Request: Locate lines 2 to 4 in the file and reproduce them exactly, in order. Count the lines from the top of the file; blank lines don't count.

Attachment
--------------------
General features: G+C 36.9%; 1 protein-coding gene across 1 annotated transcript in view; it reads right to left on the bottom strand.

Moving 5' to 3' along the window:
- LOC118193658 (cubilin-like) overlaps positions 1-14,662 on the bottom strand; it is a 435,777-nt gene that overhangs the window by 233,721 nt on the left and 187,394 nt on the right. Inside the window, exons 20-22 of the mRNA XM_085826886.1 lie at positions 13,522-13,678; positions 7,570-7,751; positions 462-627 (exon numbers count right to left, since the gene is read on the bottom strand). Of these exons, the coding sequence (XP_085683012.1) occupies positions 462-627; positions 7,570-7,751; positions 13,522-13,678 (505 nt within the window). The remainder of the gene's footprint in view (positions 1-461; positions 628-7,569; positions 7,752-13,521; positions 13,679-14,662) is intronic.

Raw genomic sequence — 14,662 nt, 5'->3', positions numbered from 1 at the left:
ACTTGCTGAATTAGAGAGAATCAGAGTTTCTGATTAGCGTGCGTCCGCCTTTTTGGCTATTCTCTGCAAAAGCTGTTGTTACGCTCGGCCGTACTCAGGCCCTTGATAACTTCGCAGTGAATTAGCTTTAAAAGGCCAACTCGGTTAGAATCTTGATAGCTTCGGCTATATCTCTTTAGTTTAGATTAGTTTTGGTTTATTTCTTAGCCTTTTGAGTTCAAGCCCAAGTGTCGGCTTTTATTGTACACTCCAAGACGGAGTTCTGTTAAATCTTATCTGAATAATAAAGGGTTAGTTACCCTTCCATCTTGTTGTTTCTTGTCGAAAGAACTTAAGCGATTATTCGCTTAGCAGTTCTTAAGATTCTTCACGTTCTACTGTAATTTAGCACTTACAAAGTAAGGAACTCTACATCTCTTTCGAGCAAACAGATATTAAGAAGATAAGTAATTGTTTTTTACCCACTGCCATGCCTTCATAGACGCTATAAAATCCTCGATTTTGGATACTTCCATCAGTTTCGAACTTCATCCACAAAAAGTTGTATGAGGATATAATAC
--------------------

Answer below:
Moving 5' to 3' along the window:
- LOC118193658 (cubilin-like) overlaps positions 1-14,662 on the bottom strand; it is a 435,777-nt gene that overhangs the window by 233,721 nt on the left and 187,394 nt on the right. Inside the window, exons 20-22 of the mRNA XM_085826886.1 lie at positions 13,522-13,678; positions 7,570-7,751; positions 462-627 (exon numbers count right to left, since the gene is read on the bottom strand). Of these exons, the coding sequence (XP_085683012.1) occupies positions 462-627; positions 7,570-7,751; positions 13,522-13,678 (505 nt within the window). The remainder of the gene's footprint in view (positions 1-461; positions 628-7,569; positions 7,752-13,521; positions 13,679-14,662) is intronic.

Raw genomic sequence — 14,662 nt, 5'->3', positions numbered from 1 at the left: